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Windows.Graphics.Display.DisplayInformation - MSDN documentation vs runtime discrepancy

    Question

  • I'm trying to use the Windows.Graphics.Display.DisplayInformation class in a Windows 8.1 app w/ Visual Studio 2013 Update 2 RC.

    The documentation on MSDN notes that the class has several properties, such as:

    • AutoRotationPreferences
    • CurrentOrientation
    • LogicalDpi
    • NativeOrientation
    • RawDpiX, RawDpiY
    • RawPixelsPerViewPixel
    • ResolutionScale
    • StereoEnabled

    However, when I try to use this class, none of these properties exist except for AutoRotationPreferences. This is what I see in the console:

    What gives? I've never seen such a discrepancy before. I need to use the RawPixelsPerViewPixel property, but it simply does not exist...

    Tuesday, April 22, 2014 10:54 AM

Answers

All replies

  • You're looking at the static properties, while these properties are instance properties:





    Matt Small - Microsoft Escalation Engineer - Forum Moderator
    If my reply answers your question, please mark this post as answered.

    NOTE: If I ask for code, please provide something that I can drop directly into a project and run (including XAML), or an actual application project. I'm trying to help a lot of people, so I don't have time to figure out weird snippets with undefined objects and unknown namespaces.

    Tuesday, April 22, 2014 12:53 PM
    Moderator
  • Thanks Matt, but I'm referring to the Javascript implementation of this class. DisplayInformation is not a constructor function so this isn't something you 'new up'. Assigning a variable to it makes no difference. The only thing that could possibly make sense would be if the runtime dynamically creates these properties at a later time, or as the result of calling some other function, but I find that unlikely (not to mention, MSDN says nothing special about this class). Device pixel ratio and related info should be available upon application startup, you'd think.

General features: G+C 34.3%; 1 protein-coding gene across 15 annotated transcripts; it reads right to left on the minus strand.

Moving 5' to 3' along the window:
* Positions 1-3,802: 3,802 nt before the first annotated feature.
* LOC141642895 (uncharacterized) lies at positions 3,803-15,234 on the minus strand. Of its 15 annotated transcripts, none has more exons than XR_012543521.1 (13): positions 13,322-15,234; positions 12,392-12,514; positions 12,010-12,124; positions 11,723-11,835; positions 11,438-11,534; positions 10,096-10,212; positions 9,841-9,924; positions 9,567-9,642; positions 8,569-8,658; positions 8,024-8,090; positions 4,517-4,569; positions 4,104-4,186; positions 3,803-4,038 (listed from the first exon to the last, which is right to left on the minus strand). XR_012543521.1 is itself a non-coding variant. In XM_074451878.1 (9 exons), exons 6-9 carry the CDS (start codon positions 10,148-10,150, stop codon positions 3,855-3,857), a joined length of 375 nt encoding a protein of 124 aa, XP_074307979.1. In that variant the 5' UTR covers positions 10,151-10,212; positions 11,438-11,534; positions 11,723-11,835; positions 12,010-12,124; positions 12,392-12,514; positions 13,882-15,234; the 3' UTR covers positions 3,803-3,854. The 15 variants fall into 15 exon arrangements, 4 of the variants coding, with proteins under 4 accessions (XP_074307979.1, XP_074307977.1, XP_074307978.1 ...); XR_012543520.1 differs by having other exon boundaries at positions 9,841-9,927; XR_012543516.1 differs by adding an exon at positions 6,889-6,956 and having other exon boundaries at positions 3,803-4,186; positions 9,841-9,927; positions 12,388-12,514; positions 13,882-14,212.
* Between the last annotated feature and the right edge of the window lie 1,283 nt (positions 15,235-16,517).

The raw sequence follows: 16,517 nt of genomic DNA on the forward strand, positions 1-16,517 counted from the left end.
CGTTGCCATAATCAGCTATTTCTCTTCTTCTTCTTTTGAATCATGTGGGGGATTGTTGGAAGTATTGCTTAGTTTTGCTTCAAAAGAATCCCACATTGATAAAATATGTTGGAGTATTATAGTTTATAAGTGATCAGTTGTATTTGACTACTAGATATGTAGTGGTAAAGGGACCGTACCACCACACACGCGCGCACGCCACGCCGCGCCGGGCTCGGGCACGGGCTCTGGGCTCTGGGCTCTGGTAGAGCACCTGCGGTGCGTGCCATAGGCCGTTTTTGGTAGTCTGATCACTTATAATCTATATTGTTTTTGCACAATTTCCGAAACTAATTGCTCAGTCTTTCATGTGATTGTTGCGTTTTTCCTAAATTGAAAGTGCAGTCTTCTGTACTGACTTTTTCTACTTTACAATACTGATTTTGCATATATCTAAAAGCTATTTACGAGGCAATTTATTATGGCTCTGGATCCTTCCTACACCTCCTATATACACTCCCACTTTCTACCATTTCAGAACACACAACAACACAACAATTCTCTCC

var di = Windows.Graphics.Display.DisplayInformation;
    console.log(di.rawPixelsPerViewPixel); //undefined
    
    var invalid = new Windows.Graphics.Display.DisplayInformation(); //error, not a constructor function

    I've tested this on Windows Store 8.1 (emulator), Windows Phone 8.1 (emulator and physical device).

    • Edited by brs_kurt Tuesday, April 22, 2014 6:41 PM formatting
    Tuesday, April 22, 2014 6:40 PM
  • The point of showing you this is that you get the actual instance from the OS, even if it's not an object that you "new up".

    And it's exactly the same in the JavaScript implementation.


    Matt Small - Microsoft Escalation Engineer - Forum Moderator
    If my reply answers your question, please mark this post as answered.

    NOTE: If I ask for code, please provide something that I can drop directly into a project and run (including XAML), or an actual application project. I'm trying to help a lot of people, so I don't have time to figure out weird snippets with undefined objects and unknown namespaces.



    Tuesday, April 22, 2014 7:52 PM
    Moderator
  • Did you actually run that application and have that line of code execute successfully?  In your examples, you are "newing up" an instance of DisplayInformation - which is fine - that was the first thing I had tried. But for me, it doesn't work for the aforementioned reason:

    If you can create an instance of this and it doesn't blow up at runtime like mine does, then... I don't know, my VS or WinJS libraries are screwed up I guess... Would you mind taking a moment to verify the behavior on your end for me?  

    thank you!

    Tuesday, April 22, 2014 11:28 PM
  • Call Windows.Graphics.Display.DisplayInformation.getForCurrentView() to get an instance of DisplayInformation whose properties you can query.

    As Matt says, you can't call non-static methods off of the class. You need to have an instance.

    --Rob

    • Marked as answer by brs_kurt Wednesday, April 23, 2014 2:33 PM
    Wednesday, April 23, 2014 12:23 AM
    Owner